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    1. I am determined that the garden shall be a pleasure and a restorative although I am not quite sure how I will achieve that and learn to live with the weeds!

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  8. It is lovely to see so much doing so well in your garden. The warm sunshine is very welcome. You're right about the weeds; they'll always be there - but because they'll always be there I won't let them take away from the overall beauty of the spring flowers.

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    1. Exactly. Beauty is beauty, after all!

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  9. Your experience with the erythronium is comforting. I have a pink one (the only survivor of three) which has thrown up a single flower for the last two years. Pretty, but it hasn't really done much more than it did in the pot. Perhaps it is taking its own time to settle in.

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    1. Did you see the bit on erythronium in last week's Gardeners' World? Some really beautiful ones there at Wildside.

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  10. The mind's eye approach ... that could often be said of me and knitting!

    What may look neglected to the serious gardener looks really rather wonderful to this novice!

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    1. It could often be said of me and all sorts Annie! I do rather tend to live in my head.

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  11. So many beautiful things in your garden, isnt it comforting that our gardens just get on with it when we are forced to be absent. The erythronium in my last garden never did settle in, but I adore them, and am determined to find somewhere for them here. I have the first leaves opening on my new amelanchier, I'd love to think it will have blossom next year. Enjoy the beautiful bits of your garden and ignore the rest.

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  12. There is so much pleasure in a garden and yours is beautiful. So pleased it is thriving despite your cares and lack of time at the moment. Once the plants are firmly established they don't really need us so much.

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    1. It is very noticeable that the side garden which has been gardened for all the time we have been here is much better at being left alone than the beds in the field which long to return to grass.

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  13. As you say, our gardens share so many of the same blooms, although yours is on a much bigger scale (and better laid out and cared for as well!). I have lunaria growing wild at the edges, although I didn't know it's common name is Honesty (and mine's the more common purple bloom -- it's the "silver-dollar" seed pods I like to put in vases in the autumn, rather than the spring blossoms). My amelanchier isn't doing anything yet, but your post will send me out to have a look this morning -- They'd be wonderful in a wide swath, the way you describe yours, especially in a few years with the added height, the mass of white spring bloom.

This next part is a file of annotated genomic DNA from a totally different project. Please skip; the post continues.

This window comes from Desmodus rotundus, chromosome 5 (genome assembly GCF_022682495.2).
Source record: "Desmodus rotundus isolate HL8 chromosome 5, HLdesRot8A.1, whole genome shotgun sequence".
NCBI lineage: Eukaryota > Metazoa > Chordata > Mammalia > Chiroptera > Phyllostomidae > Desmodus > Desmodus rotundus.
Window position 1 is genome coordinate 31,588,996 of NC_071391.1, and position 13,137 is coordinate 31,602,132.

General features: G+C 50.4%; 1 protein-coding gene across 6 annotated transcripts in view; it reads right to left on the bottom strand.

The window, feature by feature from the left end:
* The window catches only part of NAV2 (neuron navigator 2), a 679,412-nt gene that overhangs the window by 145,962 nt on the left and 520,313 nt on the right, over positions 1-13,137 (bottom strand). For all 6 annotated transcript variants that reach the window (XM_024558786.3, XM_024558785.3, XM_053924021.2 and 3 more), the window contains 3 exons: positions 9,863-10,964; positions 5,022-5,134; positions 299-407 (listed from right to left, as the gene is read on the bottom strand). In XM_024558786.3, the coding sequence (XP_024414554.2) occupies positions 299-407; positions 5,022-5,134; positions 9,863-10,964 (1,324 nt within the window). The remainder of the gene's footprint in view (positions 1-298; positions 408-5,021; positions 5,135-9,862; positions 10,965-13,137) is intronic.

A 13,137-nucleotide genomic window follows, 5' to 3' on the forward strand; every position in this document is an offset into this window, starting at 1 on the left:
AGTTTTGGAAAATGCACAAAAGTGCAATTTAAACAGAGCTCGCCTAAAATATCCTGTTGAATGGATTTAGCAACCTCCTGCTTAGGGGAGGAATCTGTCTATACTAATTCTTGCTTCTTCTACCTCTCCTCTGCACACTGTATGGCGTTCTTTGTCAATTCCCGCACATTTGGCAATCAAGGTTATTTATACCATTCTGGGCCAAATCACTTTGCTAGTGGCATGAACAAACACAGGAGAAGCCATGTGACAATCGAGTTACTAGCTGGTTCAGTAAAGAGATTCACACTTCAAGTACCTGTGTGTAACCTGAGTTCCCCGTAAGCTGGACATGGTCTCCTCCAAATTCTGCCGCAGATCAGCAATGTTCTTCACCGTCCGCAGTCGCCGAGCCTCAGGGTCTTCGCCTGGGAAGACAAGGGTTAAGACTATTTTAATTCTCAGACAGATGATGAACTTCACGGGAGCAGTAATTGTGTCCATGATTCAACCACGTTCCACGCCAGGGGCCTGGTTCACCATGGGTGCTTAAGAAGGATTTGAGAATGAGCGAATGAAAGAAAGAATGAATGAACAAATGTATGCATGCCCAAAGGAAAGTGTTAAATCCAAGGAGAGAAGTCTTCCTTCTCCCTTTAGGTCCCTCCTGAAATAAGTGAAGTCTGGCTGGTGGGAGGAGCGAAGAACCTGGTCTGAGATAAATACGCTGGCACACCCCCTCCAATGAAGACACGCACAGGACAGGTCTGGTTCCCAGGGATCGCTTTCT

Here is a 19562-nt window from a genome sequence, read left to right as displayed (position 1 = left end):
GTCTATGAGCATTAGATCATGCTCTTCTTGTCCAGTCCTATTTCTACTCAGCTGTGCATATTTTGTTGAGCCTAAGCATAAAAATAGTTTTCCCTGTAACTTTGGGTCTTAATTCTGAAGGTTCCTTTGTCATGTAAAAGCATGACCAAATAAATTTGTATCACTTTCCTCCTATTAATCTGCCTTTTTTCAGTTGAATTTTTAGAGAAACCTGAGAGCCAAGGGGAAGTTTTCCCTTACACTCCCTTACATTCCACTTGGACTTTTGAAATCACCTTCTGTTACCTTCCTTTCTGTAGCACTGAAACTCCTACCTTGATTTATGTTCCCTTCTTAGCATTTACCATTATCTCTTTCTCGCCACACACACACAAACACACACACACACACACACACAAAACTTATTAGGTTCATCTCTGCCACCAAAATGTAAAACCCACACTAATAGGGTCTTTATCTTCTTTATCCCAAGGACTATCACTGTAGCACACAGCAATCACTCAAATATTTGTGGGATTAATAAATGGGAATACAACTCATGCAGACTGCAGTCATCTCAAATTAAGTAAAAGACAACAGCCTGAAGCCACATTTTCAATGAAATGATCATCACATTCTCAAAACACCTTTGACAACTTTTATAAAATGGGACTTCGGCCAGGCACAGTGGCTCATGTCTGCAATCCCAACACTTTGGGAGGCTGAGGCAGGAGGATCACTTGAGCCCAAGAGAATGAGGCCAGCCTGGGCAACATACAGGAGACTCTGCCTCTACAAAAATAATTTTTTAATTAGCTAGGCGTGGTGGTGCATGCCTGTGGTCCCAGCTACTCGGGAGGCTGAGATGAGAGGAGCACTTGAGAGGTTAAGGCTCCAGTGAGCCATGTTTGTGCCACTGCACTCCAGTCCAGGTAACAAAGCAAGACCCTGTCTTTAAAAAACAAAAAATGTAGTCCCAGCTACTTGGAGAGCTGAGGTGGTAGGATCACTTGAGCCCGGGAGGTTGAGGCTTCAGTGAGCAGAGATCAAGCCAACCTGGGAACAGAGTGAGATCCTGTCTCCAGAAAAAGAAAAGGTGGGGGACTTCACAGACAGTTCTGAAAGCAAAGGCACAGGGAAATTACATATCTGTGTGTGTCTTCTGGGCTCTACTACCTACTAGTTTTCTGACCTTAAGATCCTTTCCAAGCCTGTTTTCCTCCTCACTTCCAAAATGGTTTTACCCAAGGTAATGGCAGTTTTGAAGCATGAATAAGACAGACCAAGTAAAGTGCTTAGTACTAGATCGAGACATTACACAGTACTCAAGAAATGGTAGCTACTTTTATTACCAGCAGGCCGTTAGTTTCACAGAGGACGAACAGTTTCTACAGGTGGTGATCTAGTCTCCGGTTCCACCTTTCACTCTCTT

What is not noticeable in the photographs you share here today? The signs of neglect you mention. The good planning you did years ago has obviously resulted in a garden that can carry on without as much work, for a year or two or three at least. . . .

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    1. Whether the garden can carry on regardless depends very much on which bit! The new bits which have been carved out of field really want to revert to field. The older areas can be left to their own devices a bit more!

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  14. I heart the sparks of yellow from dandelions. Growing at my kitchen door, by invitation.

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    1. Now I could send you a hundred or so more if you like Diana! Free postage.

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  15. Lovely Erythronium! The great thing about plants is that they just get on with things while we are busy and then, there they are looking wonderful when we have time. The variegated Lunnaria seeds itself into great clumps which light up the garden.
    I am so sorry Elizabeth, I have just found your nice comment about my orchids in my spam. I can't think why. That is why you didn't get an answer. I must check it more often.

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    1. I am very much hoping the lunaria will self seed. I have the purple kind which I also like but this one is very lovely.

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  16. There's always so much to enjoy in your garden . It's beautiful all year round .
    Don't be too hard on the foxgloves .... their obliviousness to a less than wholehearted welcome make me think of stray cats .

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    1. I am actually very fond of foxgloves which is possibly why I have so many. They self seed and I tend to leave them.

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  17. Oh spring has definitely arrived in your neck of the woods Elizabeth. It's amazing how plants get on with their own thing without any human intervention. The area by the shepherd's hut will look fabulous when the amelanchiers are slightly taller. I think that dandelions deserve a prize for their tenacity.

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    1. I don't dislike dandelions (I reserve that for bindweed although even that in its place is ok). Funnily enough I had been feeling that the area by the hut was not right before everything came into leaf and now I think it is ok. Might just need something evergreen!

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  18. Spring has been here in Seoul for a few weeks now, with cherry blossoms and then a riot of azaleas everywhere, but the last few days have been grey and rainy and chilly and just ....somber - even sadder with the grief of this terrible ferry disaster permeating the country. I have been saving your post to read sort of like waiting on a delicious dessert after a blah dinner. I hope your garden is bringing some balm to your sore heart and helping to dispel some of the worries that I know must be ever-present these days.. I know it does me good just to see the pictures. xx

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    1. I have been thinking of you in Seoul following the ferry disaster. That must strike the entire country very hard. Yes, the garden is balm, on a good day!

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  19. Stunning. Isn't spring just so good for the soul??

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    1. It is. I love spring and May in particular is the most perfect time.